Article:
Bikepacking the Cathedral Valley Loop in Capitol Reef National Park

Bikepacking the Cathedral Valley Loop in Capitol Reef National Park is a great way to see this beautiful area of the park – one which not many visitors get to experience. The scenery is absolutely stunning, and at 72-miles, the loop makes for a great one-night bikepacking adventure.

There’s a good chance that affiliate links are scattered throughout this post. If you click on one I may receive a small commission at no extra charge to you and I’ll definitely be using it to buy bike gear.

I did this trip as an overnighter with a friend and while it’s pretty straightforward, this guide will help you plan your trip out to Cathedral Valley on two wheels.

In this post, learn everything you need to know about bikepacking the 72- mile Cathedral Valley Loop in Capitol Reef National Park.


What & Where is Cathedral Valley?

Cathedral Valley is located in Capitol Reef National Park in southern Utah, a lesser-known and lesser-visited National Park. The park is located in the south-central part of the state and is characterized by its unique rock and land formations that make up the rocky spine of the Water Pocket Fold. There are massive red rock bluffs, white sandstone cliffs, colorful bentonite hills, and a scenic drive through the historic Mormon settlement of Fruita.

Road winding through Capitol Reef National Park in Utah and sun setting on tall red rock bluffs
Capitol Reef is a lesser-visited National Park, but it’s still stunning!

Cathedral Valley is a remote portion of the park that is known for its towering monoliths, bentonite hills, abandoned mines, and other unique and beautiful attractions.

There is a 60-mile sandy dirt road that traverses through this rugged and remote area and passes through a valley of towering monolith mountains of Cathedral Valley with names like Temple of the Sun and Temple of the Moon. Most people drive this route in a day, but it can also be done as an overnight bikepacking trip, which is what a friend and I recently did.

The loop is about 72 miles total and can easily be done in two days with plenty of time to explore the sights and attractions of Cathedral Valley.


Bikepacking the Cathedral Valley Loop

Quick stats

  • Miles: 72.74 miles*
  • Elevation gain: 4,547ft*
  • Number of nights: 1 night
  • Rideable time: 100%
  • Percent singletrack: 0%
  • Start/End: You have several options. We started and ended at Sleepy Hollow Campground (see planning info below)
  • Water availability: Very limited

    *As measured by my Garmin Edge 830 computer. There are several side attractions you can visit along the Cathedral Valley Loop, most of which are just a mile or two off the main route. The total mileage will differ depending on which sights you visit.

Screenshot of Cathedral Valley Bikepacking route map in Capitol Reef National Park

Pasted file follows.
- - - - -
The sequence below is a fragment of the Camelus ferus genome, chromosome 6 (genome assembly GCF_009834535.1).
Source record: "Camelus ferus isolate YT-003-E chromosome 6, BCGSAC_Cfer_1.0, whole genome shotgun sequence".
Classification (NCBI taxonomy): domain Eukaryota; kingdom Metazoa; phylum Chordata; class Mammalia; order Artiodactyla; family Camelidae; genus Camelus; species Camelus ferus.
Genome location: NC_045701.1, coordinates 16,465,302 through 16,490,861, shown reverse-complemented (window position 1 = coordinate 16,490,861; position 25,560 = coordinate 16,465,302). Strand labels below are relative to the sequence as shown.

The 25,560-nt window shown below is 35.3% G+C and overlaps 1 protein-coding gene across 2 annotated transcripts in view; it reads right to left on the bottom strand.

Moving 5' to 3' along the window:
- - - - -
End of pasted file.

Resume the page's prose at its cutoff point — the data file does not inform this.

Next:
Cathedral Valley bikepacking loop (note that this route starts/end in a different place than what I did)

Detailed Overview

The Cathedral Valley Loop is a 72-mile doubletrack (often sandy) road that traverses through the Northern Cathedral Valley District of Capitol Reef National Park. This area earned its name ‘Cathedral Valley’ because “the eroded sandstone shapes reminded early explorers of ornate, Gothic cathedrals, with fluted walls, alcoves, and pinnacles” (NPS Website).

In addition to the giant monoliths, the route also passes by colorful bentonite hills, sweeping desert overlooks, a gypsum sinkhole, and a really cool glass ‘mountain’.

The total elevation gain over the 72 miles is only 4,547 feet, making it a great two-day overnight adventure.

View of Temple of the Sun monolith in Cathedral Valley in Capitol Reef National Park
Cathedral Valley is home to amazing monoliths like this Temple Of The Sun

Cathedral Valley Loop: Day 1

  • Mileage: 33 miles
  • Elevation gain: 3,540 feet
  • Elevation loss: 990 feet
  • Time needed: 5-6 hours

We started our Cathedral Valley Loop ride from Sleepy Hollow Campground, which is situated right in the middle of the paved highway section of the loop. There are several places you can start the ride, but we chose Sleepy Hollow Campground because we could leave our car there overnight and there were hot showers waiting for us at the end! (I’m kind of a princess…) For other options on where to start or leave your car, see the planning section below.

From Sleepy Hollow Campground, it’s a short warmup climb on the paved highway before turning off onto Hartnet Road. Shortly after leaving the paved road, you’ll come to a river crossing, which was 2-3 feet deep when we rode the loop in April. You will get your feet wet!

Bikepacker pushing bike through shallow river on Cathedral Valley Loop in Capitol Reef National Park
The river crossing was 2-3 feet deep when we rode the Cathedral Valley Loop

After the river crossing, there’s a short switchbacked climb and then, to be honest, the next few hours of pedaling the Cathedral Valley Loop are a bit monotonous and boring.

You’ll pass through valleys lined with red rock bluffs and sandstone cliffs and while the landscape is pretty, but it’s not spectacular. There are a few attractions to explore like the Lower Desert Overlook, which is a worthwhile detour, and the Bentonite Hills, which are otherworldly. But for the most part, day 1 is a slow and sandy pedal up to the Cathedral Valley Campground. But be consoled by the fact that tomorrow is almost all downhill and the landscape of the actual Cathedral Valley is 10x more impressive!

Bikepacker pedaling up dirt road surrounded by small Bentonite Hills on Cathedral Valley Loop in Capitol Reef National Park
Pedaling through the Bentonite Hills is an otherworldly experience

You’ll spend the night at the no-fee Cathedral Valley Campground, which is first-come-first-serve and has a pit toilet (no toilet paper). The 6 campsites are studded with Pinyon and juniper trees and each site has a fire pit and picnic table. The campground is situated at 7,000ft and can be suuuper windy at night, so be sure to pack layers.